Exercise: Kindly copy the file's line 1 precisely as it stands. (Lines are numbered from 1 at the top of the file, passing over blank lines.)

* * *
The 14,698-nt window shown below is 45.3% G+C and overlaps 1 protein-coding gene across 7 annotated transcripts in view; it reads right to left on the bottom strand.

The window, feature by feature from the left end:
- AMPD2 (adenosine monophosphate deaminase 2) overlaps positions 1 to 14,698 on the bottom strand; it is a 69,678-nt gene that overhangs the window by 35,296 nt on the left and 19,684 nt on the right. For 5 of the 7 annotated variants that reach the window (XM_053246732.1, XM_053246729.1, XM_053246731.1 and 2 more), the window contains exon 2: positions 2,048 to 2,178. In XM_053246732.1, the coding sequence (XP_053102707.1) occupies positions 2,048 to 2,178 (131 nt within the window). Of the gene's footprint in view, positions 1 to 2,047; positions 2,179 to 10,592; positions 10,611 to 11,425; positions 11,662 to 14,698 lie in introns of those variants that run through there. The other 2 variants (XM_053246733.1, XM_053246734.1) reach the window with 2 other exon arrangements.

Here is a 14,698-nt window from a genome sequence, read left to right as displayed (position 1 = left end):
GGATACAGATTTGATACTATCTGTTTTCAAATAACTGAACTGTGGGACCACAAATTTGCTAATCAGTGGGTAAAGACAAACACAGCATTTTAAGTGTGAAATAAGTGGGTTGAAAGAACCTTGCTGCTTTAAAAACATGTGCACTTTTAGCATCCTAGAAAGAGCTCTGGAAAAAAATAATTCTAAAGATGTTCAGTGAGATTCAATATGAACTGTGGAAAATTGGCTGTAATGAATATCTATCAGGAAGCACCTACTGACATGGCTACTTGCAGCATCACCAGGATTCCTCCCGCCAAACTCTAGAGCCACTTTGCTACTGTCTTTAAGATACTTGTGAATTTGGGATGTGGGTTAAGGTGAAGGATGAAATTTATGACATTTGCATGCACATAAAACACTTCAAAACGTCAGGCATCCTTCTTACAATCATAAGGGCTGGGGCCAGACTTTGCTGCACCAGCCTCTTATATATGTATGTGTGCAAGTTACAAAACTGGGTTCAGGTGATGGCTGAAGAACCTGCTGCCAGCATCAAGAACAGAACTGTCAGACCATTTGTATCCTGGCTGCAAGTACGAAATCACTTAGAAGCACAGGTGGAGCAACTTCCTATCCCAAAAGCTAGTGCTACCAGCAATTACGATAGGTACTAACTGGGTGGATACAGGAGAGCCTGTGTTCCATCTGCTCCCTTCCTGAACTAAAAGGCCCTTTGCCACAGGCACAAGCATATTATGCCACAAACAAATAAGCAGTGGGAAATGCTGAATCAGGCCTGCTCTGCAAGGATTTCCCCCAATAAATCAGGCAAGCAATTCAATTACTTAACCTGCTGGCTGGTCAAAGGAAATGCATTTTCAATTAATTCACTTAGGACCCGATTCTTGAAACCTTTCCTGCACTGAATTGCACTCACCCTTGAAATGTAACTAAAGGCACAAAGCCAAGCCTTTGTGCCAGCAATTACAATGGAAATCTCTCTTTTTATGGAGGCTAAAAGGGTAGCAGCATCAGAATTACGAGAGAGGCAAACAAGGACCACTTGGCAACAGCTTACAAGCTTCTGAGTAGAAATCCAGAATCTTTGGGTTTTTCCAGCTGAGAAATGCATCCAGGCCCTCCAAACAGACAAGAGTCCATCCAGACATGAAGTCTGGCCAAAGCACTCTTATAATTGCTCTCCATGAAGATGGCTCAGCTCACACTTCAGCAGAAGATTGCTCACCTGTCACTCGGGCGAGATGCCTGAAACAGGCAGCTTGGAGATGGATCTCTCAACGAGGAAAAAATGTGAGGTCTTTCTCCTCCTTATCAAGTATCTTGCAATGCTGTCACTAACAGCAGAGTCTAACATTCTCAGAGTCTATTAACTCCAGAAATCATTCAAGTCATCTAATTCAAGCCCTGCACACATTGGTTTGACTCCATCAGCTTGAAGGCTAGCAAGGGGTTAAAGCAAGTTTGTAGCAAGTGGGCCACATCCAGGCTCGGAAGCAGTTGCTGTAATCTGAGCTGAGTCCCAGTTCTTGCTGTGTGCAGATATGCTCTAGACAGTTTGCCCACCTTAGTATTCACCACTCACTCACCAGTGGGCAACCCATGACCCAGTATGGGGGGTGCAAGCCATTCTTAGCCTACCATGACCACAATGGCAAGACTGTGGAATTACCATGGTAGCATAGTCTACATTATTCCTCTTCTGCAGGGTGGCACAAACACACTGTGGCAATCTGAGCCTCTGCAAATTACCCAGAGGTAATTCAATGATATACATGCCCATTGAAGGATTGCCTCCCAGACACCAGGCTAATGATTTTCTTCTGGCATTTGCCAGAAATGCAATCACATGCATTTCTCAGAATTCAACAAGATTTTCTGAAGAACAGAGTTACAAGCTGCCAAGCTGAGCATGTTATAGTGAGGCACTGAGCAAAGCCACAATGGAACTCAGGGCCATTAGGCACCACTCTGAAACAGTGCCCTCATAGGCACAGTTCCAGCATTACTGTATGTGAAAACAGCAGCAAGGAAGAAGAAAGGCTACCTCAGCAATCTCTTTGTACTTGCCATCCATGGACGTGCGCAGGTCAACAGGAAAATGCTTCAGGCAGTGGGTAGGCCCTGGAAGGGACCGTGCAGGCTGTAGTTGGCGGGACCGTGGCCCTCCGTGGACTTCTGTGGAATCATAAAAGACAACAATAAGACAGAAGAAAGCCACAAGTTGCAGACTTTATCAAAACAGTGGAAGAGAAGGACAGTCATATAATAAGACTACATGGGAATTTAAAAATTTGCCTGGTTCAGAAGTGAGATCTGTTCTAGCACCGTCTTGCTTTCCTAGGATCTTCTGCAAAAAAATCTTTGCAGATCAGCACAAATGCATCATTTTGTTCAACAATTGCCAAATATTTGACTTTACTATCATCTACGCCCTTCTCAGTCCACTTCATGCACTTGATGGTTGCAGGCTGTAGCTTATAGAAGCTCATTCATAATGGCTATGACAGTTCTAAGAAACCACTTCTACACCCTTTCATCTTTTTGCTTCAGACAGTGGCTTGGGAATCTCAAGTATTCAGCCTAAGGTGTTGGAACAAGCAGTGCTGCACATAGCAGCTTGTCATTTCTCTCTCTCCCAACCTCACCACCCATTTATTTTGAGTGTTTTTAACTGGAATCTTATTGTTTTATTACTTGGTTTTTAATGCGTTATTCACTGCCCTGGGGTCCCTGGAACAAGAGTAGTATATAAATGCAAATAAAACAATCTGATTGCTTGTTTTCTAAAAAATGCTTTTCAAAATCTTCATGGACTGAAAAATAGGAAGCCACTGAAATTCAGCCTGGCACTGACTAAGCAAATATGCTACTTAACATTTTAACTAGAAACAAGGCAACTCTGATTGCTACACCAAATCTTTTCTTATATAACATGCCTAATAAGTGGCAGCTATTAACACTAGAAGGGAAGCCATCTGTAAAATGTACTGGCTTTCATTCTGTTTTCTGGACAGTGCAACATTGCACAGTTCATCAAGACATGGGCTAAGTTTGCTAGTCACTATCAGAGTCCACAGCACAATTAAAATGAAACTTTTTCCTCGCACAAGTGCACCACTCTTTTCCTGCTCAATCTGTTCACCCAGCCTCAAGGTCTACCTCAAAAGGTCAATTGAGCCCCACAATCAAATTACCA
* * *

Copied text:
The 14,698-nt window shown below is 45.3% G+C and overlaps 1 protein-coding gene across 7 annotated transcripts in view; it reads right to left on the bottom strand.